October 2017 Box Office Recap

By Steven Slater

November 7, 2017

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2017 has been like a horror film for many reasons. In regards to movie theater box office, just when you thought the killer was dead, he lurches out of the shower and tries to strangle you. Ironically, it was a horror film that saved the box office for a month, but here in the scary month of October the best we can manage is a Madea fright fest. Such are the fortunes of war, though it appears to be a losing battle this year. The fate of many films and filmmakers this month was to fall below expectations, in some cases well below. We had a sequel to a beloved sci-fi classic disappoint, although perhaps it is simply following in its predecessor’s footsteps. We had a seasoned actor/director helm a picture written by some of Hollywood’s best, only to watch it fall flat on its face. We had old friends from the previous twenty five years make their triumphant returns, just to see them greeted with a collective shrug. All told, I am not sure there was a truly good story about movies this month. I suppose we can enjoy the fact that there are still some incredible movies and TV shows, but what does it mean if no one watches them? Of course, the biggest movie news this month was really the Harvey Weinstein sexual harassment case, and how it may have permanently turned a corner with regards to that culture both within Hollywood and without. If cable/Facebook/Twitter news had box office this year, I think at least that would be setting records.

1) Blade Runner 2049

Opening Weekend: $32.8 M
Monthly Box Office: $82.5 M

At the beginning of this month as buzz was building for this film, expectations were quickly becoming meteoric. It felt like Mad Max: Fury Road all over again; a beloved film from the 1980’s was finally getting a sequel, with some of the old blood and some of the new. The cherry on top was how rapturous the reviews were for both leading up to their releases. Alas, where Mad Max opened well and had good legs, earning an unbelievable Best Picture nomination to boot, Blade Runner 2049 has simply mimicked its origin film, with box office that is overall disappointing. Oddly enough, the opening weekend for 2049 appears to match the domestic total for the 1982 film (including the many rereleases). 2049 has a budget that could be anywhere from $150 million to $200 million, and with a disappointing open in China as well, there appears to be little hope for this one.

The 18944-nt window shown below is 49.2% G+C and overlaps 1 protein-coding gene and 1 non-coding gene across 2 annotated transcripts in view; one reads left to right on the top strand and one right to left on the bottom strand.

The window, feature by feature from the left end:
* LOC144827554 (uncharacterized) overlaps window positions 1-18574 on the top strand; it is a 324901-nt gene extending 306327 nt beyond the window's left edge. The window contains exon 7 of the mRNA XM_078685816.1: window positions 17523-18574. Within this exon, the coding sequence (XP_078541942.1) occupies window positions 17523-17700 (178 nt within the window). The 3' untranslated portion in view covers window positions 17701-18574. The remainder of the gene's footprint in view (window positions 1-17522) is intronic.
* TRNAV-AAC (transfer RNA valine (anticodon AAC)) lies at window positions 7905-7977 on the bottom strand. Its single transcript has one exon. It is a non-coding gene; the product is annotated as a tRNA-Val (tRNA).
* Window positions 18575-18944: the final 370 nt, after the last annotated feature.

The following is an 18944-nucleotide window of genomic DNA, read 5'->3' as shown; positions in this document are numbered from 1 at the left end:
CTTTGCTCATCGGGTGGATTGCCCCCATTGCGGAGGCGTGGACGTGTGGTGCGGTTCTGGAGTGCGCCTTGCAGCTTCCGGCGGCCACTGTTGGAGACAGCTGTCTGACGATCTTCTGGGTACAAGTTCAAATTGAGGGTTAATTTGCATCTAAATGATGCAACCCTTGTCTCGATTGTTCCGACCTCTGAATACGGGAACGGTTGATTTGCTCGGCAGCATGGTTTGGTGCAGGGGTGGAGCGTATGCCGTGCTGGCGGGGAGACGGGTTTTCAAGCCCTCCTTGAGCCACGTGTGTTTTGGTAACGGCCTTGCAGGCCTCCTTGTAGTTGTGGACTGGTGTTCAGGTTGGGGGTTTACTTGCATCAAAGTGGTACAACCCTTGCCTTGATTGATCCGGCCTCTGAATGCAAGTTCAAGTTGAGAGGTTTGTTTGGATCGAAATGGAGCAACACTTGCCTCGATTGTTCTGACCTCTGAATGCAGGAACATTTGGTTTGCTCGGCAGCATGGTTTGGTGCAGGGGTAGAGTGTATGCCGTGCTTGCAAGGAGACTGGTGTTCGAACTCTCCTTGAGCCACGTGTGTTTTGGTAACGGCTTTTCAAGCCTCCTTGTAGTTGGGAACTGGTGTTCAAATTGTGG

Even as the number one film in a lackluster month, the numbers are still not very good. It could be that a release around this time of year did little to boost 2049’s fortunes, although IT was able to capitalize on a void in theaters. Perhaps dystopia is simply a bit out of fashion since no one really wants to know how much worse it’s going to get. Either way, Ridley Scott’s efforts to revisit his most important films at the end of his career is not having the impact he likely desired. Time will tell, in the end, as the great reviews and generally positive reception of 2049 may give it a long shelf life after it exits theaters. Maybe that Blade Runner VR experience hints at new ways to explore this setting going forward.

2) Happy Death Day

Opening Weekend: $26 M
Monthly Total: $49.5 M